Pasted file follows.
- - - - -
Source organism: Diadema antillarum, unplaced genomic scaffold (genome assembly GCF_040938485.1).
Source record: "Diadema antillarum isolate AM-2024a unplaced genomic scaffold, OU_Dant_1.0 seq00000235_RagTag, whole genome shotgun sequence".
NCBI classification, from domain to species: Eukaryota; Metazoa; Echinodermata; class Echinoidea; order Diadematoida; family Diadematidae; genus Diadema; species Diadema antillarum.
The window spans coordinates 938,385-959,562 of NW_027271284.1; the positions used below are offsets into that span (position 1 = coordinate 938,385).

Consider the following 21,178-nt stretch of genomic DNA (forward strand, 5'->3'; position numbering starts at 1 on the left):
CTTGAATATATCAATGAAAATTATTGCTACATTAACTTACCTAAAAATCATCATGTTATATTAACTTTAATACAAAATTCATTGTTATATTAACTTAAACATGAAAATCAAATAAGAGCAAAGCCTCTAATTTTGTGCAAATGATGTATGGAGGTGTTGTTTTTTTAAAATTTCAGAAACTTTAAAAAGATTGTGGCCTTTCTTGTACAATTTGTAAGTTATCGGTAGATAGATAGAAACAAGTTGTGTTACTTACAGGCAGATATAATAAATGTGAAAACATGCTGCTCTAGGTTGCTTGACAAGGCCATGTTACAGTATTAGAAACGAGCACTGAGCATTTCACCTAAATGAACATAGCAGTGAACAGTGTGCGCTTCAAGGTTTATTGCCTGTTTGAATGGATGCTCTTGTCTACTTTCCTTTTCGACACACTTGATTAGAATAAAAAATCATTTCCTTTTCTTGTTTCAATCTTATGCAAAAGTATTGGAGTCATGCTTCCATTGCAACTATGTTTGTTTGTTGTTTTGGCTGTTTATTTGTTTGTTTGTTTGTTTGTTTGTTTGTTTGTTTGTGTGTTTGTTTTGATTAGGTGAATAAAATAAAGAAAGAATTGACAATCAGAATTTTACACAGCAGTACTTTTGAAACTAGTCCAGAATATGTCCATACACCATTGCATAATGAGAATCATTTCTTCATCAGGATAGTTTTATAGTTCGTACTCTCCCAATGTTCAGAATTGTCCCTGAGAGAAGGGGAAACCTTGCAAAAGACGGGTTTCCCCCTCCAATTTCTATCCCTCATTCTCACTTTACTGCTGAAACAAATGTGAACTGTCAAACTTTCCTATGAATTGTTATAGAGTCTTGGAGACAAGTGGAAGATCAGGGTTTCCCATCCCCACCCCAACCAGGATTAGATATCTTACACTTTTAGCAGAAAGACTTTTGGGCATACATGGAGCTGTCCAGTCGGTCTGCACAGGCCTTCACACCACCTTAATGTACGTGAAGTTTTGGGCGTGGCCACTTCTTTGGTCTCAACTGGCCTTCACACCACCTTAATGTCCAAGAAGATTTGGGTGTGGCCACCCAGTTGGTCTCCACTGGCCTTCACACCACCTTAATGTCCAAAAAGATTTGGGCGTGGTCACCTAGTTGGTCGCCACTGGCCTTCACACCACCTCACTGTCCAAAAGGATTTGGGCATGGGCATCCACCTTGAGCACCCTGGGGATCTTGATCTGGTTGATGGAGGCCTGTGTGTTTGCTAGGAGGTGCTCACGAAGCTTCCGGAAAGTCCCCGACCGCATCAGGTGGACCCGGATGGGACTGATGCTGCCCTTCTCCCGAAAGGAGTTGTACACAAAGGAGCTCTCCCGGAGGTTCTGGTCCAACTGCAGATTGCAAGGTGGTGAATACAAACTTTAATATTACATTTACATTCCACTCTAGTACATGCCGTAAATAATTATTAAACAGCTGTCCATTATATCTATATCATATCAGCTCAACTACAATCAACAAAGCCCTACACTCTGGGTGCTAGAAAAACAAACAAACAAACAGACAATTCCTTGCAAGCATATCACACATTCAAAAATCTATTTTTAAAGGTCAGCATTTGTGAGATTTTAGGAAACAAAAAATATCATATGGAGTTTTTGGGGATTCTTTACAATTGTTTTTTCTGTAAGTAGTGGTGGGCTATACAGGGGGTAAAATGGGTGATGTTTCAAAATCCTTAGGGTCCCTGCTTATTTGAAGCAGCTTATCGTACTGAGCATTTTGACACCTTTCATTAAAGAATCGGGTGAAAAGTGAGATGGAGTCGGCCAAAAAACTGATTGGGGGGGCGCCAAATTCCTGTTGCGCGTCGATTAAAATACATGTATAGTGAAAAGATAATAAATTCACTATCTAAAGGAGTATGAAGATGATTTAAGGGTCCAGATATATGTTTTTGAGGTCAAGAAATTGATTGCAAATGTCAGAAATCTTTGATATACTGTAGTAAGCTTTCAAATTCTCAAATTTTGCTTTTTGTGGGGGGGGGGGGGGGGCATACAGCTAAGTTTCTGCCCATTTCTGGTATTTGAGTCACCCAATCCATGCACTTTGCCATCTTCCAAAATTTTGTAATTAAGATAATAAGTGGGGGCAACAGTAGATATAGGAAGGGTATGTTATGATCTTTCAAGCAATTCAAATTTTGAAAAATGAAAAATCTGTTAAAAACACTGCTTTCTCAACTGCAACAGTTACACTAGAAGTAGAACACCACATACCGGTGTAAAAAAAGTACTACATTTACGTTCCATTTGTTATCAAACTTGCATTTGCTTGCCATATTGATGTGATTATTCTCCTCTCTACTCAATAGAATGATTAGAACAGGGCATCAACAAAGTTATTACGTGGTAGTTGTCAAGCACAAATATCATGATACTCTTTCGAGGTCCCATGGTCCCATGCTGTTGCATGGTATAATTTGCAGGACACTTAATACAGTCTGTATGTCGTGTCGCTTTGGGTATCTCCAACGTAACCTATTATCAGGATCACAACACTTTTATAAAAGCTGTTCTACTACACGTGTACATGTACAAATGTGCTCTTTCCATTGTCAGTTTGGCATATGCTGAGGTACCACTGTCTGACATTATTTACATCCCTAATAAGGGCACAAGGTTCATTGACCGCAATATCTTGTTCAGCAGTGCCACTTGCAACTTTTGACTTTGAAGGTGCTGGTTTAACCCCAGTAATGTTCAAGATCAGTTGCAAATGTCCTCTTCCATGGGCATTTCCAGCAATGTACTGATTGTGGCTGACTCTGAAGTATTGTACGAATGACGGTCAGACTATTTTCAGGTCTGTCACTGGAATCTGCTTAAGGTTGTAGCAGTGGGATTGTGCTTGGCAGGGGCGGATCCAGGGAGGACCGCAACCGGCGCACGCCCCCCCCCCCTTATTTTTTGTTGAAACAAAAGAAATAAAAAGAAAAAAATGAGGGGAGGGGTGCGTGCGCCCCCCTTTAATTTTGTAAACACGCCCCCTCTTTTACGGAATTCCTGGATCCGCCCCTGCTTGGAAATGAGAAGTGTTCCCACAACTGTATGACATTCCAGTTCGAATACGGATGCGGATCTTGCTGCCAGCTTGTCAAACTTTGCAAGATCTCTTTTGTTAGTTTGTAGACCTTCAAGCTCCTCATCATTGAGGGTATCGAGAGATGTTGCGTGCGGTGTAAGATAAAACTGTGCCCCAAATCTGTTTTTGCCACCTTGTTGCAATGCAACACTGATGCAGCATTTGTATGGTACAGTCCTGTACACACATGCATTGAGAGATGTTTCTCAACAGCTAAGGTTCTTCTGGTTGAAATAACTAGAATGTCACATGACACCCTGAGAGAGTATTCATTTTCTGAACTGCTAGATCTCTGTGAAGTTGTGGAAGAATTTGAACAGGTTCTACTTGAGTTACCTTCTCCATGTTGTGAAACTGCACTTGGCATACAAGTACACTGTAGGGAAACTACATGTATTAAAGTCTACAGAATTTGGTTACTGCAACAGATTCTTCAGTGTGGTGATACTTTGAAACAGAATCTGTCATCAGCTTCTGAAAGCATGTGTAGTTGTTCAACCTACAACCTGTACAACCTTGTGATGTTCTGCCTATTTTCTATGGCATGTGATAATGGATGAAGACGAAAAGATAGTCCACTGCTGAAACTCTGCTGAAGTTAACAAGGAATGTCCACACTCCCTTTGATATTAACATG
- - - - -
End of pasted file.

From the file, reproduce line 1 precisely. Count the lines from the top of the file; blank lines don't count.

Source organism: Diadema antillarum, unplaced genomic scaffold (genome assembly GCF_040938485.1).